Six questions for
Daniele Di Girolamo

Tique asks six questions to an artist about their work and inspiration.
This week: Daniele Di Girolamo.

Artist Daniele Di Girolamo
Lives in Malmö, Sweden
Website https://danieledigirolamo.com/

How do you describe your own art practice?

In my installations I use ambiguous sounds and shapes, misunderstandings, symbolic combinations, literal interpretations, material rhymes and everything that can help me to show a changing and elusive world, in order to emphasize the difference between how we think things works and how they really are – and of which we will never know. Whenever possible I prefer to present environmental installations, in which the sound aspect of the materials is strongly involved.

Which question or theme is central in your work?

How things are revealed through relationships, and how this network of relationship (of which we are part) resonate in us and us in it, not only in physical presence but also in time: how a past experience continues to resonates in us, still shaping the present. I am always amazed by the growing complexity of this network of relationships, and by the consequent possibility of being able to change the register with which we read the world, reconnecting with it in ever new ways. This amazement is what I basically want to trigger with all my works.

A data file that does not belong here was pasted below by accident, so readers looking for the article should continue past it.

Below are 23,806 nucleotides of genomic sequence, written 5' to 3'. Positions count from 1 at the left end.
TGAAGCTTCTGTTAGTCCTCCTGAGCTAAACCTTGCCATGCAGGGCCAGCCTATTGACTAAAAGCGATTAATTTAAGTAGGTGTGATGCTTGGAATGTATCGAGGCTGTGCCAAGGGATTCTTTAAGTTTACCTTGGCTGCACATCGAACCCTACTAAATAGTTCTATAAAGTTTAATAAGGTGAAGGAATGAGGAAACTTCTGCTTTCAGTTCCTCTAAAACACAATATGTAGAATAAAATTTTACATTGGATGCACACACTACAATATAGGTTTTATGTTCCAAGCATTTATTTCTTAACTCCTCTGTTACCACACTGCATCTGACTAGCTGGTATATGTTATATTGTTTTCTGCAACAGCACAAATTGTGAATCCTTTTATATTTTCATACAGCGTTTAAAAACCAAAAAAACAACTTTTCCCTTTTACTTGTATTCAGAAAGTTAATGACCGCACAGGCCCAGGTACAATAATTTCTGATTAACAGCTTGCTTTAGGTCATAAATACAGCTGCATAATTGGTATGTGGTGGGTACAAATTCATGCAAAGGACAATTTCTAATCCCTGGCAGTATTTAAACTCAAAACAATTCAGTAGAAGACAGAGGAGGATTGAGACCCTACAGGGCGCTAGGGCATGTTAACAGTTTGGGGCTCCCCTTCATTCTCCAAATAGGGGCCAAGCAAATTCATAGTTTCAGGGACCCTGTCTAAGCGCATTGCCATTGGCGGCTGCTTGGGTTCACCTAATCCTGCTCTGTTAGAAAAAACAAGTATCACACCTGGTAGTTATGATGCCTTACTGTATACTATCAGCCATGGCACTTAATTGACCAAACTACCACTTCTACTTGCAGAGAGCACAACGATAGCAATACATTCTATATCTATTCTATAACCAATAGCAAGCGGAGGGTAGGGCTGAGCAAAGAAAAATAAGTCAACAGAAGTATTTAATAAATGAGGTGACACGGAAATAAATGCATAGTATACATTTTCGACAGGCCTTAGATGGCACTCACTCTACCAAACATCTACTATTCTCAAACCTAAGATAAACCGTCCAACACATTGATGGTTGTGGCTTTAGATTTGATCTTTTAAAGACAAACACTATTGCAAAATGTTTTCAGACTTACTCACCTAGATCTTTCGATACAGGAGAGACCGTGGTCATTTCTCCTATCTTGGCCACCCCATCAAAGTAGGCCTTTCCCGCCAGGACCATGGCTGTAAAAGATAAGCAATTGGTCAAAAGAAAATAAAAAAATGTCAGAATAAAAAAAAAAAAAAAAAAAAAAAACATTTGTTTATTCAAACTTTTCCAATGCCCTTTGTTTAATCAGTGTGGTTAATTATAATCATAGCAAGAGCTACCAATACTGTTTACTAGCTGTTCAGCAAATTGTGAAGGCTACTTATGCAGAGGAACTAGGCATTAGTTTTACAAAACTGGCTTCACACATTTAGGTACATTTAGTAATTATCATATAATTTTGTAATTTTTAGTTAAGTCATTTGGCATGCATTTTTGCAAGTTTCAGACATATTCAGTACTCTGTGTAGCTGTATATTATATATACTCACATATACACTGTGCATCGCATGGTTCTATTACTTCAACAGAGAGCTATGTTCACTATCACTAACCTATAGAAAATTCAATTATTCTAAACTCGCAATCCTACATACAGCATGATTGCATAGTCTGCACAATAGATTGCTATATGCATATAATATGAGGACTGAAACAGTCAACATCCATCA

What was your first experience with art?

I’m not sure. I remember spending countless hours watching one of my older brothers while he drew. I often stood next to him and my height barely reached the desk, allowing me to see him draw and color. I remember it was a magnetic and magical feeling.

What is your greatest source of inspiration?

I realized that often some strong past experience activates a source of energy that wants to materialize in a work. As if it became a need to transfer an internal atmosphere to an outside space, but not necessarily in a direct translation. Then when something resonates a lot with this internal atmosphere it captures all my attention and it can be a sentence from a friend, a book, a dry twig, a found material.

What do you need in order to create your work?

A lot of time and some space. Different works have different circumstances and require different needs, but surely a need that never changes is the time to let the things work and the space in which that can happen.

What work or artist has most recently surprised you?

The paintings of Bruno Zhang and Luisa Badino of the Zolforosso collective. I recently visited them and talked to them a lot. They have rekindled in me a strong fascination for painting, of which I know little. Perhaps for this reason it surprised me a lot.

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